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Migratory birds, the H5N1 influenza virus and the scientific method



The role of migratory birds and of poultry trade in the dispersal of highly pathogenic H5N1 is still the topic of intense and controversial debate. In a recent contribution to this journal, Flint argues that the strict application of the scientific method can help to resolve this issue.


We argue that Flint's identification of the scientific method with null hypothesis testing is misleading and counterproductive. There is far more to science than the testing of hypotheses; not only the justification, bur also the discovery of hypotheses belong to science. We also show why null hypothesis testing is weak and that Bayesian methods are a preferable approach to statistical inference. Furthermore, we criticize the analogy put forward by Flint between involuntary transport of poultry and long-distance migration.


To expect ultimate answers and unequivocal policy guidance from null hypothesis testing puts unrealistic expectations on a flawed approach to statistical inference and on science in general.


We welcome the attempt by Flint [1] to base research on the dispersal of H5N1 on a more secure scientific footing, but we think that the approach suggested by him is seriously flawed and counterproductive. According to Flint, the scientific method is identical with null hypothesis testing. However, this approach to statistical inference has many weaknesses and is ill-suited for the task of identifying the mechanisms that are responsible for a natural phenomenon. Instead, we believe that Bayesian approaches are far more productive. Furthermore, in his attempt to show that arguments put forward by us [2] in the debate about the means of dispersal of H5N1 are uninformative, Flint also employs an analogy between poultry transport and long-distance migration that is highly misleading.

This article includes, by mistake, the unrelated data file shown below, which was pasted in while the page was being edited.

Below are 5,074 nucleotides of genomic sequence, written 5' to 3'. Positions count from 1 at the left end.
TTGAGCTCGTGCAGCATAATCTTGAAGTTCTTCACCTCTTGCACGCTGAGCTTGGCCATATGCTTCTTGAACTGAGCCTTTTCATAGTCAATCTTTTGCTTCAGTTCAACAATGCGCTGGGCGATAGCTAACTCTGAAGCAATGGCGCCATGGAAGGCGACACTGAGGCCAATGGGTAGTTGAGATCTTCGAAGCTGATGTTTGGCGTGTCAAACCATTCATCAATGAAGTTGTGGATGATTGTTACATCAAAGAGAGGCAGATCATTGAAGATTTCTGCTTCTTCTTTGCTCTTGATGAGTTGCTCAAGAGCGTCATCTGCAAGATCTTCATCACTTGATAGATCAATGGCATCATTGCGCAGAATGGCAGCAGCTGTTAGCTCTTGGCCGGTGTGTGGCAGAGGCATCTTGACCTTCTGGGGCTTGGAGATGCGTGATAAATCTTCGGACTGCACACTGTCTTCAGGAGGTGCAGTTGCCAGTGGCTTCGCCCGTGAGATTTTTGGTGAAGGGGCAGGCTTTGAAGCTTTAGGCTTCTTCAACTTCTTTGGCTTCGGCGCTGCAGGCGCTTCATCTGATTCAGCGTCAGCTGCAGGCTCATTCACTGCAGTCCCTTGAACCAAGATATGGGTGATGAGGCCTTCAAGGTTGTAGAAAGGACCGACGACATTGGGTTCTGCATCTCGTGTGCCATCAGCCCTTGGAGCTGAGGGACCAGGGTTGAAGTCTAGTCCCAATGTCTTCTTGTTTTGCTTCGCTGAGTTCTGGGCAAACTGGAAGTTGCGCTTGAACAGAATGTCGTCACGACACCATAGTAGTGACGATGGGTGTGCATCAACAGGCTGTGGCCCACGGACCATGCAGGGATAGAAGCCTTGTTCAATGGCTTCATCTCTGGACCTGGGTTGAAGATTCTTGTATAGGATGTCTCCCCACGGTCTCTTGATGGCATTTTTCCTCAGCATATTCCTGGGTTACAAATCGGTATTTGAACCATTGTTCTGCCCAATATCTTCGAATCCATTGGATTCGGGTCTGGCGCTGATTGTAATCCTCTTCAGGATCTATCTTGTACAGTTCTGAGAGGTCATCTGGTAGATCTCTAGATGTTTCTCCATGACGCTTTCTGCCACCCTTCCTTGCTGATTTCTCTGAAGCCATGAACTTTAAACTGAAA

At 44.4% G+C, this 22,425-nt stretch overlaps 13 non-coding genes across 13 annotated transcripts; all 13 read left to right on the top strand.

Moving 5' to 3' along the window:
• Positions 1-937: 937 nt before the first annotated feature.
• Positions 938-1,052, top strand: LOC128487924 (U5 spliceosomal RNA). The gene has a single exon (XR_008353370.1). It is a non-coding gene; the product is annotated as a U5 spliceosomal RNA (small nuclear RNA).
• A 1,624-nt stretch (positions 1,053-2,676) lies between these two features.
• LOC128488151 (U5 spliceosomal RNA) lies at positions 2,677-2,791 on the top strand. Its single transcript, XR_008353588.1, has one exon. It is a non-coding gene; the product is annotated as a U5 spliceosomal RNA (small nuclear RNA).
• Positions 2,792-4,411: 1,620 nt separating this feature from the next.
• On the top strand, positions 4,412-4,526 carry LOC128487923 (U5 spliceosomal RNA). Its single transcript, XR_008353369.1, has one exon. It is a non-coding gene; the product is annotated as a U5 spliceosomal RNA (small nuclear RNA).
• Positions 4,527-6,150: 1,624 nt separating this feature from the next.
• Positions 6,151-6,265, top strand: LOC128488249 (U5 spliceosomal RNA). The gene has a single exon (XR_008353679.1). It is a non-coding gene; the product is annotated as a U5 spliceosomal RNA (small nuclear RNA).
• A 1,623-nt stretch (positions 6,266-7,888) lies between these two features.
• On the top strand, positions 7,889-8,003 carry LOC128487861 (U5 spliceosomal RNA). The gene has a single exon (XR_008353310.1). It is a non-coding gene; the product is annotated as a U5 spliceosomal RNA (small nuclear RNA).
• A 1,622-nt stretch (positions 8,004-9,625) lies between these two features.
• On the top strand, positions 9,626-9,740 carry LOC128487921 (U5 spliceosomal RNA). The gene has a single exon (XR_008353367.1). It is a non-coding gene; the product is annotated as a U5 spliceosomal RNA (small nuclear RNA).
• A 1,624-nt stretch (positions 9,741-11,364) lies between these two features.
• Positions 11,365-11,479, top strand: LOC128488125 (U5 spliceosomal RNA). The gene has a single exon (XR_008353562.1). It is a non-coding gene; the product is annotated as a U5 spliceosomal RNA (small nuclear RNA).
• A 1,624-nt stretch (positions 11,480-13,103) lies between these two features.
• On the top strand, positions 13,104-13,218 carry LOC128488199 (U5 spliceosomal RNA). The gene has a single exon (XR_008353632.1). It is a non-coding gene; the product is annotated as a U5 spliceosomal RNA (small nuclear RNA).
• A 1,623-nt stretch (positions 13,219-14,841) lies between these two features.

The myth of the scientific method and the trouble with significance testing

Flint urges researchers to apply the scientific method when collecting data and drawing conclusions concerning the dispersal of highly pathogenic H5N1. The term "scientific method", especially used together with the definite article, suggests a unitary and well-defined process. We think that Flint's ideas are far too strict and too normative and probably even harmful. Flint takes a very narrow approach that identifies the scientific method with the formulation and testing of null hypotheses. This stance can be countered on a historical and methodological level: the scientific method is a historical and philosophical myth and null hypothesis testing is a very feeble and inadequate method.